Predicting Mortality and Healthcare
Utilization with a Single Question
Karen B. DeSalvo, Vincent S. Fan, Mary B. McDonell, and
Stephan D. Fihn
Objective. We compared single- and multi-item measures of general self-rated health
(GSRH) to predict mortality and clinical events a large population of veteran patients.
Data Source/Study Setting. We analyzed prospective cohort data collected from
21,732 patients as part of the Veterans Affairs Ambulatory Care Quality Improvement
Project (ACQUIP), a randomized controlled trial investigating quality-of-care
Study Design. We created an age-adjusted, logistic regression model for each
predictor and outcome combination, and estimated the odds of events by response
category of the GSRH question and compared the discriminative ability of the
predictors by developing receiver operator characteristic curves and comparing the
Data Collection/Extraction Methods. All patients were sent a baseline assessment
that included a multi-item measure of general health, the 36-item Medical Outcomes
Study Short Form (SF-36), and an inventory of comorbid conditions. We compared the
predictive and discriminative ability of the GSRH to the SF-36 physical component
score (PCS), the mental component score (MCS), and the Seattle index of comorbidity
you say your health is: Excellent, Very Good, Good, Fair, Poor?’’
Principal Findings. The GSRH, PCS, and SIC had comparable AUC for predicting
mortality (AUC 0.74,0.73,and0.73,respectively); hospitalization(AUC 0.63,0.64,and
0.60, respectively); and high outpatient use (AUC 0.61, 0.61, and 0.60, respectively).
The MCS had statistically poorer discriminatory performance for mortality and
hospitalization than any other other predictors (po.001).
Conclusions. The GSRH response categories can be used to stratify patients with
varying risks for adverse outcomes. Patients reporting ‘‘poor’’ health are at significantly
greater oddsofdying orrequiring healthcare resources comparedwith their peers.The
GSRH, collectable at the point of care, is comparable with longer instruments.
Key Words. Quality of life, mortality, hospitalization, outpatient, risk assessment
r Health Research and Educational Trust
Health administrators, researchers, and policymakers use prediction models
utilization. Traditionally, administratively derived predictors have been used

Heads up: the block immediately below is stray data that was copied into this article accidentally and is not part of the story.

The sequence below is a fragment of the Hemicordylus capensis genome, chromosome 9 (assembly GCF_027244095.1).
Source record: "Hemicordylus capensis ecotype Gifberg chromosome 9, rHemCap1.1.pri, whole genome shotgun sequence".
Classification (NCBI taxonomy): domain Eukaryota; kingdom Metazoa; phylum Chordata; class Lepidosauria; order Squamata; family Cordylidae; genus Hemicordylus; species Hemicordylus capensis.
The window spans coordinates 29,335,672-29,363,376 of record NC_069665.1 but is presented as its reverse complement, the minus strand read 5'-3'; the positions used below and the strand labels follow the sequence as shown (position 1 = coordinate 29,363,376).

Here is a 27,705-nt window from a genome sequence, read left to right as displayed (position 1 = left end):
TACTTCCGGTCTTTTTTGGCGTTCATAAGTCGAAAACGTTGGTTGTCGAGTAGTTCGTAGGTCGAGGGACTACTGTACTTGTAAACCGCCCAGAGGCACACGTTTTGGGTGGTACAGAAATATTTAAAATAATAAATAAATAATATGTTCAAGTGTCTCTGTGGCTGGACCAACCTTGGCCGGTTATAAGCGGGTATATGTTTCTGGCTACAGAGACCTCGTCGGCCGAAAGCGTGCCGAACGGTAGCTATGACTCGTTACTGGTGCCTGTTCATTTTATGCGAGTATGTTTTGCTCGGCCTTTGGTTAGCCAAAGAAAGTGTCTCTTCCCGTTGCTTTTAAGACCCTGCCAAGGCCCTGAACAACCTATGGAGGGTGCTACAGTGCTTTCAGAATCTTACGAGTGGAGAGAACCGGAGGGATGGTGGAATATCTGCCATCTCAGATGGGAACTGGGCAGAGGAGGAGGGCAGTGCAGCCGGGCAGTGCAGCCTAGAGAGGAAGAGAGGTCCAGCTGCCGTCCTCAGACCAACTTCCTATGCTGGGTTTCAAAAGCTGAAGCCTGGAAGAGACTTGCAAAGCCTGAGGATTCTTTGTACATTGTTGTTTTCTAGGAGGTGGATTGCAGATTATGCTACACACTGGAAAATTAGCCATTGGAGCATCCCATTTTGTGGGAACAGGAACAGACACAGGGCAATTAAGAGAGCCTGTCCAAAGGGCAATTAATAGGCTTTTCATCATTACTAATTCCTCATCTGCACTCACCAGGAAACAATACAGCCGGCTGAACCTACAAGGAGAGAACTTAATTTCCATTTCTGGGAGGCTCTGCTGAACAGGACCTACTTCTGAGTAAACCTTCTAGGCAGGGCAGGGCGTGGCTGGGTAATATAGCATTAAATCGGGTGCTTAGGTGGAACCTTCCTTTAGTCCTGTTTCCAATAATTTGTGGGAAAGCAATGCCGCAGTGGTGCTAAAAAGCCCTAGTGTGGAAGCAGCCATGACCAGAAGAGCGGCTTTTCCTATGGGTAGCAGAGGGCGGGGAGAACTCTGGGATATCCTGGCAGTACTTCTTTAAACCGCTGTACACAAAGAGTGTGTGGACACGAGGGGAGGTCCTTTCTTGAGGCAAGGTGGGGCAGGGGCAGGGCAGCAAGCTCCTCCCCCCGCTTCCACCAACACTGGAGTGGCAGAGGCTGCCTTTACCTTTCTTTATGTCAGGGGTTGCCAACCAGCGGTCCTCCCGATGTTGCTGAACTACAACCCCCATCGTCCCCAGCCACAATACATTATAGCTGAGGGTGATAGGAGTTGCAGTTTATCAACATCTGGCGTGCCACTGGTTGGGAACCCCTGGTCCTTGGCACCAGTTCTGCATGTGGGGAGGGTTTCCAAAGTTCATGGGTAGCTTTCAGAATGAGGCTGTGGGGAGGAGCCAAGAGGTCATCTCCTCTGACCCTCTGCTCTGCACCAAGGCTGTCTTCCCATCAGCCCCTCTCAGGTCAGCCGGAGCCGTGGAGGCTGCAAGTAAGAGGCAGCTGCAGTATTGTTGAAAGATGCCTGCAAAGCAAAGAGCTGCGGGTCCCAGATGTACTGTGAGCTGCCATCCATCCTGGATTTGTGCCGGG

for such purposes, however, their limitations have led to the development of
alternatives (Romano et al. 1993; Iezzoni et al. 1996; Iezzoni 1999;
Schneeweiss and Maclure 2000; Schneeweiss et al. 2001, 2003). Measures of
self-rated health are robust risk predictors that have gained in popularity as a
substitute for administratively derived tools. These self-rated health measures
are patient centered and predictive of subsequent health outcomes, even in
patients without prior health problems. In several studies, patient self-rated
health status has predicted such important patient outcomes as mortality and
health system utilization (Miilunpalo et al. 1997; Curtis et al. 2002; Fan et al.
2002a,b; Spertus et al. 2002; Knight et al. 2003). These measures remain
consistent predictors of hospitalizations and mortality rates even after
adjustment for clinically relevant factors (Clarke and Oxmann 2002; Lowrie
et al. 2003).
Routine use of self-rated health measures for health care planning and
delivery is partially limited by burdens associated with collection of health
status information. Many self-rated health measures are multi-item scales that
are often onerous to collect in routine practice settings. Single-item general
self-rated health status (GSRH) measures may serve as a reasonable substitute
formulti-item measures of self-ratedhealth(Balkrishnan and Anderson2001).
They have the advantage of being less expensive and less burdensome to